Monday, July 8, 2019

An Introduction to Metaphysics by Henri Bergson

A foggy on-ramp to Bergson’s thought
Henri Bergson
French philosopher Henri Bergson won the 1929 Nobel Prize in Literature. I was looking for the easiest way to get a handle on his philosophy, and it seemed An Introduction to Metaphysics would be a good place to start. This book is really just a single essay, originally published in a 1903 issue of the French philosophy journal Revue de Metaphysique et de Morale, but it has been published as a stand-alone volume of 80 to 100 pages in at least a couple of English translations. The edition I read was translated by T. E. Hulme. Though the title may sound like a textbook, this is not so much an introduction to metaphysics as it is an introduction to Bergson’s own philosophical thought, and it really has more to do with epistemology than metaphysics. Though Bergson may have intended this as an introduction to his philosophy, it is certainly no primer, and can make for tough going for the general reader.

Bergson begins by asserting that there are only two ways in which we can say that we know a thing. The first is analytical, in which we experience something either directly or indirectly through sense experience. This knowledge is relative according to our perspective at a given moment in time. The second way of knowing something is intuitive, by experiencing it from within, in the absolute. Bergson’s example of this is the way we each experience our own self or personality. Bergson considers the analytical method to be the domain of science, which measures and analyzes phenomena from various perspectives and then draws conclusions from the parts to the whole. He argues that intuition, on the other hand, should be the domain of philosophy. One must first ponder the absolute, then applicable conclusions can be drawn from the whole to the parts.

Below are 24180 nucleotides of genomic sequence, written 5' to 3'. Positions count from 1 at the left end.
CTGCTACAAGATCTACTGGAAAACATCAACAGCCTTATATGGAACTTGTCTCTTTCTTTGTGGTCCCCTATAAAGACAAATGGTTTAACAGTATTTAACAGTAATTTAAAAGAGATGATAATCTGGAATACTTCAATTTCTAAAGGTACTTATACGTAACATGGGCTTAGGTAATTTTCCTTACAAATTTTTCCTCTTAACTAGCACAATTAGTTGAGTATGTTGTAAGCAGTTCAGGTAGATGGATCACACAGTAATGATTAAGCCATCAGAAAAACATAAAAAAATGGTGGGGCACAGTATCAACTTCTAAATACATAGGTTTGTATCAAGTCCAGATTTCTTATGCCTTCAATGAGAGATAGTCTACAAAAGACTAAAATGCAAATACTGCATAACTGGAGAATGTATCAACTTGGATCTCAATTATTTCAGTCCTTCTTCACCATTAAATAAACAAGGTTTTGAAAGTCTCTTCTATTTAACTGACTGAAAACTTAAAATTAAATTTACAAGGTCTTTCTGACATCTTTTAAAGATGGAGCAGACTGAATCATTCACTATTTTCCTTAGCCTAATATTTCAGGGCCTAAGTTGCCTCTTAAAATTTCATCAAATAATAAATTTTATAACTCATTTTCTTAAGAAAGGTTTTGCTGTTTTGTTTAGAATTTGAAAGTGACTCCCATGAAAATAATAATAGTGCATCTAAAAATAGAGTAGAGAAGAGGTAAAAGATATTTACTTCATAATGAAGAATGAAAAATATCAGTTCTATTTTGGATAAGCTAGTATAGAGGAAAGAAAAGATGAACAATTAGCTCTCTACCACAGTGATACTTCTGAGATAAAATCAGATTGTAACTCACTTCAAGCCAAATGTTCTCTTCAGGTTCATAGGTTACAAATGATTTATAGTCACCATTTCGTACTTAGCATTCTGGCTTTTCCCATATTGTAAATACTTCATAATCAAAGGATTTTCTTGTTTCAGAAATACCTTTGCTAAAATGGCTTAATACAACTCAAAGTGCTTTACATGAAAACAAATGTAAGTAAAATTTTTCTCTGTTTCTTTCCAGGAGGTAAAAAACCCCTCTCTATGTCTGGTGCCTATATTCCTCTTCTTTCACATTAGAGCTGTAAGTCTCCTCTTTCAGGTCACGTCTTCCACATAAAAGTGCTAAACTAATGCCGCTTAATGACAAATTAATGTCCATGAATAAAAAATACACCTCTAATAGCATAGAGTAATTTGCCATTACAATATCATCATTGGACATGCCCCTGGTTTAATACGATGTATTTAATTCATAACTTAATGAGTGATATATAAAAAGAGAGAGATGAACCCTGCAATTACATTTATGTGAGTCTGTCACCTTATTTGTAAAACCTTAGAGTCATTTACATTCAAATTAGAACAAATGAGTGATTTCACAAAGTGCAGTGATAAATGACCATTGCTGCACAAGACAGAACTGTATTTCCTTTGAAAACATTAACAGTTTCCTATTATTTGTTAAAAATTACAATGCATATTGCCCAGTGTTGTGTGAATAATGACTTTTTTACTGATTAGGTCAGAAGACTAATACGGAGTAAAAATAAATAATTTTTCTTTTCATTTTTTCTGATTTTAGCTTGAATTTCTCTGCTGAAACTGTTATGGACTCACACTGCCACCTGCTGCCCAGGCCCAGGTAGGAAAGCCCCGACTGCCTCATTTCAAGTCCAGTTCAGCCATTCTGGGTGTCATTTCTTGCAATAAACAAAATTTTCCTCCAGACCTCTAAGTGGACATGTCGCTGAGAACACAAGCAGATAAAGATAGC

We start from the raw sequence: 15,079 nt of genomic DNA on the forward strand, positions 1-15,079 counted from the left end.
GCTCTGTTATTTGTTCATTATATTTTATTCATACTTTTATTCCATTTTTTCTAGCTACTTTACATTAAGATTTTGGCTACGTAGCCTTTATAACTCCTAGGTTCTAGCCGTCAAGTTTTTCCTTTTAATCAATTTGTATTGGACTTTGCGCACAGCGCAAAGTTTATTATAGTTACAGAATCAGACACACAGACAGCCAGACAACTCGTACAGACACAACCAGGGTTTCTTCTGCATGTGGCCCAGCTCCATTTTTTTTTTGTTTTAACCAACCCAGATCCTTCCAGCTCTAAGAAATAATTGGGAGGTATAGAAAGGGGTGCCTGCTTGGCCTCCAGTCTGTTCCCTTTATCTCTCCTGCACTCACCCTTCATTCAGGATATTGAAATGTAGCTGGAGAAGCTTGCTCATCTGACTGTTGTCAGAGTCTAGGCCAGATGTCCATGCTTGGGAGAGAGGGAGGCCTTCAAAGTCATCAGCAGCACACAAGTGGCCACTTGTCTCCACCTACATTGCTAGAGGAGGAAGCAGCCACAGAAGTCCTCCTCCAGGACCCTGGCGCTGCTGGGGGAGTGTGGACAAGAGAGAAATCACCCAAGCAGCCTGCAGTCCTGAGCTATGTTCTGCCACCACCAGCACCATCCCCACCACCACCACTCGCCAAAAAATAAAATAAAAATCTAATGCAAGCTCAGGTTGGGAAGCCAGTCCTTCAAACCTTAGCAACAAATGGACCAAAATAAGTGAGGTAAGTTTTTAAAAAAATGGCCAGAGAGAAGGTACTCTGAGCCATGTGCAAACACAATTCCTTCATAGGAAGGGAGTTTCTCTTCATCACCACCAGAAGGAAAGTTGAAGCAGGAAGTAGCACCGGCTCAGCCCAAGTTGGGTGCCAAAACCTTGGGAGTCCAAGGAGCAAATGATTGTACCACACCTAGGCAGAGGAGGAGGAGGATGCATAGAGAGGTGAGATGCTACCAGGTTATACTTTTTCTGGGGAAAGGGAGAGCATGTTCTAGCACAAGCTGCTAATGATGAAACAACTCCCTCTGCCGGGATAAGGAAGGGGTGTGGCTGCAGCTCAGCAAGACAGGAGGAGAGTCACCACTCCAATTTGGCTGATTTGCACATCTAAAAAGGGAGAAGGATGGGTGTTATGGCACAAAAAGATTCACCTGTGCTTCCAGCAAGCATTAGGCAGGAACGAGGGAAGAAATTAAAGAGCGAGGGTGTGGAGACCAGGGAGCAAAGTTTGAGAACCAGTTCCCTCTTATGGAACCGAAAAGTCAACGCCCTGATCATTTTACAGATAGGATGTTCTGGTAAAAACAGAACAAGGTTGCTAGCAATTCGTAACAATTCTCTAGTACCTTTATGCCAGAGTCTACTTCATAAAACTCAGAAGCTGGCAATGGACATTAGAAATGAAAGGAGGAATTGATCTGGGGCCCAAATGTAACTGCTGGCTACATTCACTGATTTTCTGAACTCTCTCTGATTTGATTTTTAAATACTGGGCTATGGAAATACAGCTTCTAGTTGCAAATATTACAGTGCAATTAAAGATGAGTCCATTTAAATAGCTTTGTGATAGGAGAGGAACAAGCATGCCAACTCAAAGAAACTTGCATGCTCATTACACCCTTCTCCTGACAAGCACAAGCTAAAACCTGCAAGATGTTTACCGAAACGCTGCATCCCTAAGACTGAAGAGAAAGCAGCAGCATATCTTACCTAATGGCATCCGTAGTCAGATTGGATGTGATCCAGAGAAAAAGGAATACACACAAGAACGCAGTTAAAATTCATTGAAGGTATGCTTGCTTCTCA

The fundamental difference between analysis and intuition is duration. Science and mathematics reduce reality to symbols that describe conditions at a precise moment or multiple moments in time. Intuition, however, takes into consideration the inherent movement in all things. The universe is in a constant state of flux; everything is in a state of becoming, not being. We cannot really know a thing by studying isolated instances of its existence, no matter how numerous or varied the perspectives, but only by experiencing its inward mobility as a fluid spectrum rather than as a series of sequential states. Bergson insists that this intuitional mode of thought is necessary to productively practice metaphysical philosophy, and he cites it as the impetus for moments of genius throughout the history of science and philosophy. The example of experiencing one’s own consciousness, however, is really the only tangible example he offers of this method of experience, and he doesn’t really provide any guidance on how to reach this desired state of thought. Presumably he will make that the subject of later and longer works.

By propounding an absolute world beyond the reach of empiricism, Bergson’s philosophy, as described here, sounds like a modern updating of Plato’s idealism, with perhaps a dash of Chinese Taoism thrown in. While both of those traditions may have some merit, Bergson’s updated take is off-putting. Over the course of this brief book, he takes many digs at rationalism, empiricism, and science, which doesn’t sit well with my own personal philosophical views. His writing is often vague and obscure, to the point where at times it seems deliberately so. Though An Introduction to Metaphysics may amount to under a hundred pages in length, it feels like a thousand. I think I’ll stick with Bertrand Russell.
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